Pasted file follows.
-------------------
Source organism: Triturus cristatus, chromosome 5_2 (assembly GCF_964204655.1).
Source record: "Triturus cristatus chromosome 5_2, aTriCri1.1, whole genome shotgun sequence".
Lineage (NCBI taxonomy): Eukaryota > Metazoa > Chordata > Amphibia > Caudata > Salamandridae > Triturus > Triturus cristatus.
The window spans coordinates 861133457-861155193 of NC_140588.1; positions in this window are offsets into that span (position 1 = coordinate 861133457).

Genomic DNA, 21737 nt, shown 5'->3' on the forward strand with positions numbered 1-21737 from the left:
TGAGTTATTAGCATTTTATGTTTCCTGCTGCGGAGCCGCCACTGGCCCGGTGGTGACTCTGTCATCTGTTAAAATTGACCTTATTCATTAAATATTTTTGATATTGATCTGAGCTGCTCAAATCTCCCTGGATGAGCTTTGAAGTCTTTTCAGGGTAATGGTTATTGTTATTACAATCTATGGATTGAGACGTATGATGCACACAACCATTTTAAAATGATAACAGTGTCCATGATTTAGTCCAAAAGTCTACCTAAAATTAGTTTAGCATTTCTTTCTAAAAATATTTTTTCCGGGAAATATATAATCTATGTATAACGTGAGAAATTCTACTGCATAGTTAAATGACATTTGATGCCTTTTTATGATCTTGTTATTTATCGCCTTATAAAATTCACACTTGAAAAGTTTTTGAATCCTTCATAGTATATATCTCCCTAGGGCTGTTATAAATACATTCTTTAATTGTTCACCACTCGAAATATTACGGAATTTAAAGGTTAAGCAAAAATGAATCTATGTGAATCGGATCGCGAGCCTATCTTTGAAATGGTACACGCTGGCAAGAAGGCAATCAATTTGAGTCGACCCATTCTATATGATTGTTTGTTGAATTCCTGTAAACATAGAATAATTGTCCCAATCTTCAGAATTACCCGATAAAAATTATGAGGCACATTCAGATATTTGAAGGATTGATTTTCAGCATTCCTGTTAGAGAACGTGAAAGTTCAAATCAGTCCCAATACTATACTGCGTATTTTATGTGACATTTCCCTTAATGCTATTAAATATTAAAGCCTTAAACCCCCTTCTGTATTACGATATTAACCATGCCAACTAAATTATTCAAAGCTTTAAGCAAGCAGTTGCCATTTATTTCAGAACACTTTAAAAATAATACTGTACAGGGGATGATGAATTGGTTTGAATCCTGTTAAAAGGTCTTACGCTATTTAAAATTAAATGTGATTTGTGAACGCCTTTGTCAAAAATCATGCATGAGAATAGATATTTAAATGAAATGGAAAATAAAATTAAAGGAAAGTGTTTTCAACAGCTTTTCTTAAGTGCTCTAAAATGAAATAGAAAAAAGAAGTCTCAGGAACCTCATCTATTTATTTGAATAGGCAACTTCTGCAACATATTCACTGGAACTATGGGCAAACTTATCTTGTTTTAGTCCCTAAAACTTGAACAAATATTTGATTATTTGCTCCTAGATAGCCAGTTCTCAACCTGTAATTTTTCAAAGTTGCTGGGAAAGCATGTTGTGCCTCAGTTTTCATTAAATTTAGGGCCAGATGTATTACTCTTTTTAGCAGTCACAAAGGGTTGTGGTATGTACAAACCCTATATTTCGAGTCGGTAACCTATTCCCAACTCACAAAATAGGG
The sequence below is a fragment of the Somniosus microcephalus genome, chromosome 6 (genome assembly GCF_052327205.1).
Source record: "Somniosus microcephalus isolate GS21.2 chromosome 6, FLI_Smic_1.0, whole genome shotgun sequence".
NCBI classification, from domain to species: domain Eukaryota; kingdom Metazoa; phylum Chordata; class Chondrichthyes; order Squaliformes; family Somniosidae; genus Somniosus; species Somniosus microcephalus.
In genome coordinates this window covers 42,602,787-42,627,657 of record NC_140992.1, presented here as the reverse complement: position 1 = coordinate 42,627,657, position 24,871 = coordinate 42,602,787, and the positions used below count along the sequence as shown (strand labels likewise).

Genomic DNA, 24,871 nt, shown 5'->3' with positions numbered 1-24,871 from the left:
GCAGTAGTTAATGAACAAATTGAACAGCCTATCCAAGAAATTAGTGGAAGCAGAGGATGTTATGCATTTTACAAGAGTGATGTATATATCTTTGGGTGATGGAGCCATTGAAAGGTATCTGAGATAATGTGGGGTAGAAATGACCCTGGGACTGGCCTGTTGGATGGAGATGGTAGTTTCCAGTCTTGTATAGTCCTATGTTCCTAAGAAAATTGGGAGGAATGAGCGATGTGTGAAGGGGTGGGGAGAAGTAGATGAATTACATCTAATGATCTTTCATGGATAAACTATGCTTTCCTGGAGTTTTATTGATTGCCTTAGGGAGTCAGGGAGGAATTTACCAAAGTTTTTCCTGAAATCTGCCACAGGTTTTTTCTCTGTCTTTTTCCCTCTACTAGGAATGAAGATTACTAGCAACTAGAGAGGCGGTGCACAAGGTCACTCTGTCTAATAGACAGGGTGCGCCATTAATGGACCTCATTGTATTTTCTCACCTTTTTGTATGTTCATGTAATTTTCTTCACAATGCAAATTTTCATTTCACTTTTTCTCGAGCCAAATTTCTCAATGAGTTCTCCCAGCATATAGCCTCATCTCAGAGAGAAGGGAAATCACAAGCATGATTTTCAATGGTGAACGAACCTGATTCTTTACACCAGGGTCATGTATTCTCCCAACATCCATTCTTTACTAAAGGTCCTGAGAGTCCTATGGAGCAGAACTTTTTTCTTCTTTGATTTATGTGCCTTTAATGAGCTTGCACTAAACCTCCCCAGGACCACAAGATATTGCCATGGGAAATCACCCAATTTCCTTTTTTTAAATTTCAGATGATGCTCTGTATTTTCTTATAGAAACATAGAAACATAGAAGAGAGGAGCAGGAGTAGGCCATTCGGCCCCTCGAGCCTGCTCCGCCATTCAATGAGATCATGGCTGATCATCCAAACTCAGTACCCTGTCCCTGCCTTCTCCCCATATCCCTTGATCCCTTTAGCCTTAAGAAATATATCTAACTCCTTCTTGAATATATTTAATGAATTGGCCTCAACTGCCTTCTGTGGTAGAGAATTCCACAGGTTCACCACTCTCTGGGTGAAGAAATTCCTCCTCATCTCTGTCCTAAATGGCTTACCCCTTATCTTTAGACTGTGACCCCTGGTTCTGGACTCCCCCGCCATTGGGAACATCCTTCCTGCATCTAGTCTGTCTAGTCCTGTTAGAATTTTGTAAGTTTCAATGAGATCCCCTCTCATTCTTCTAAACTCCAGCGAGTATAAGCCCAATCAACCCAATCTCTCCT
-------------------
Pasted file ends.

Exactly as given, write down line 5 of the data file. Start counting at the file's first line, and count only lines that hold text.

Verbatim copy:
Genomic DNA, 21737 nt, shown 5'->3' on the forward strand with positions numbered 1-21737 from the left: